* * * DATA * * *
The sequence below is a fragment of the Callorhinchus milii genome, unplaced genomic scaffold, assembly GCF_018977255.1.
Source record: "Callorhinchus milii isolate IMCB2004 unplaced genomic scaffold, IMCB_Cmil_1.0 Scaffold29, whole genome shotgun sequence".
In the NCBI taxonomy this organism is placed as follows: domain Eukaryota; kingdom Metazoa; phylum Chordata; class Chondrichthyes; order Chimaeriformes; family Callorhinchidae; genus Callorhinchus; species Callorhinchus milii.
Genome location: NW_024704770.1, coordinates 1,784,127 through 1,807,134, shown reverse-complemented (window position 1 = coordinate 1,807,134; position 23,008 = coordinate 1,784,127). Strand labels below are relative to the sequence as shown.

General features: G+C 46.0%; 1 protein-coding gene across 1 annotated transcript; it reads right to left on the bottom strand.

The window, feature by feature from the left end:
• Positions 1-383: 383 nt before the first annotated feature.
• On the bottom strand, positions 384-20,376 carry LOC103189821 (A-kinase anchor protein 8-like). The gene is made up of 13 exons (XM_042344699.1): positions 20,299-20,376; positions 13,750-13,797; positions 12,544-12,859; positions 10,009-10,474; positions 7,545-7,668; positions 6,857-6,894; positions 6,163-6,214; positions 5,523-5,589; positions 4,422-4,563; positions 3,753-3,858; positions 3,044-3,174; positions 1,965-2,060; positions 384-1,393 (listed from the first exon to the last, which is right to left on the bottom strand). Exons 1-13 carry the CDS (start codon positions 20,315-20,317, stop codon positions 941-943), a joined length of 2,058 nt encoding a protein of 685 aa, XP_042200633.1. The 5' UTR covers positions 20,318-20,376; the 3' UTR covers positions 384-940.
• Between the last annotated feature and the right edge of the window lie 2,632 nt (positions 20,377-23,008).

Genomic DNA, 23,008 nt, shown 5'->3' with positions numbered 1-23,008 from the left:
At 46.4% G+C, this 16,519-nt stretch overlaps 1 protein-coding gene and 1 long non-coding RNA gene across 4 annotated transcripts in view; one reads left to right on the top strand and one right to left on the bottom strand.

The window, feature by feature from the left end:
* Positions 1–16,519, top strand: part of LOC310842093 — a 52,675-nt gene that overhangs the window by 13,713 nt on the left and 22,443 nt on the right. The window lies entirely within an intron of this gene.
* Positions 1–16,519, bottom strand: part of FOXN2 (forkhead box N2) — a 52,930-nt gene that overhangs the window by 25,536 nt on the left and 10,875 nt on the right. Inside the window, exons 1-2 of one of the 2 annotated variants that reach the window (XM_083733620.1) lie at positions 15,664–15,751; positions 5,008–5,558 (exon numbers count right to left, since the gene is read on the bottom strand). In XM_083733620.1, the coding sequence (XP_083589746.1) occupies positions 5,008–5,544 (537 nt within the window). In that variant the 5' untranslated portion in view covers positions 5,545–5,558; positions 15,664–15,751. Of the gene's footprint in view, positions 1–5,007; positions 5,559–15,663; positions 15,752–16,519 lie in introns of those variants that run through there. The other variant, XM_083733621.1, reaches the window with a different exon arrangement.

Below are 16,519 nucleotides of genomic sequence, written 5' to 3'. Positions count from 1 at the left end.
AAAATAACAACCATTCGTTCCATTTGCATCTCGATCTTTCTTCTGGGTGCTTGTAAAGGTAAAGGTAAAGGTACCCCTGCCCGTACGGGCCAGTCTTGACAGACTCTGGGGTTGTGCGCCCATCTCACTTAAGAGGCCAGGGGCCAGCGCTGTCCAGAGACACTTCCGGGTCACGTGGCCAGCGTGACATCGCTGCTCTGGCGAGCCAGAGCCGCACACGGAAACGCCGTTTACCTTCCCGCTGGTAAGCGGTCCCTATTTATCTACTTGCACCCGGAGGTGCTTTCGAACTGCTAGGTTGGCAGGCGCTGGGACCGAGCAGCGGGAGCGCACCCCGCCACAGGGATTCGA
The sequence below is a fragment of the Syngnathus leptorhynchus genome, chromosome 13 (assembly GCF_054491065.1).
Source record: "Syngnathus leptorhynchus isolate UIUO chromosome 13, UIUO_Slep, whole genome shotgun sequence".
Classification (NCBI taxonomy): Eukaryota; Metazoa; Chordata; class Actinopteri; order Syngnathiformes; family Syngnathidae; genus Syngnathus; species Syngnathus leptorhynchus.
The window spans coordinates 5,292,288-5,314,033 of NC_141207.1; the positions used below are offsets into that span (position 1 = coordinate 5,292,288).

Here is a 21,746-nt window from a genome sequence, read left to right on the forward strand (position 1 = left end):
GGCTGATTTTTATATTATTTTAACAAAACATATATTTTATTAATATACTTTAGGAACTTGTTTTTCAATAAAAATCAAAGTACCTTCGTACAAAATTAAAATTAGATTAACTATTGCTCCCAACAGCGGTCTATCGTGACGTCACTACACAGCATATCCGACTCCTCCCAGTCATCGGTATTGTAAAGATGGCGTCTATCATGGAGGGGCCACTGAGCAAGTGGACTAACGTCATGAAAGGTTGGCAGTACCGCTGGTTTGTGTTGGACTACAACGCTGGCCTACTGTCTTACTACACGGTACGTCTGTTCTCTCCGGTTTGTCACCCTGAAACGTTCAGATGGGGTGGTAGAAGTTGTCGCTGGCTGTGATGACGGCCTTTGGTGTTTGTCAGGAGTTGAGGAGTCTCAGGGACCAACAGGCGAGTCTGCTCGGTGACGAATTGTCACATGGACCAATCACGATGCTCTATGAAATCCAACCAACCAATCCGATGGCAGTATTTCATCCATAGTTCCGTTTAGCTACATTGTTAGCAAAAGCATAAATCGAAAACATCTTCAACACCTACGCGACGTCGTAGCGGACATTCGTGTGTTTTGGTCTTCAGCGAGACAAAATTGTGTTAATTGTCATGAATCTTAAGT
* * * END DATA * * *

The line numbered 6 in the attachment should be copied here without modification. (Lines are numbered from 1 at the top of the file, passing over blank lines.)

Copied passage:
The window, feature by feature from the left end: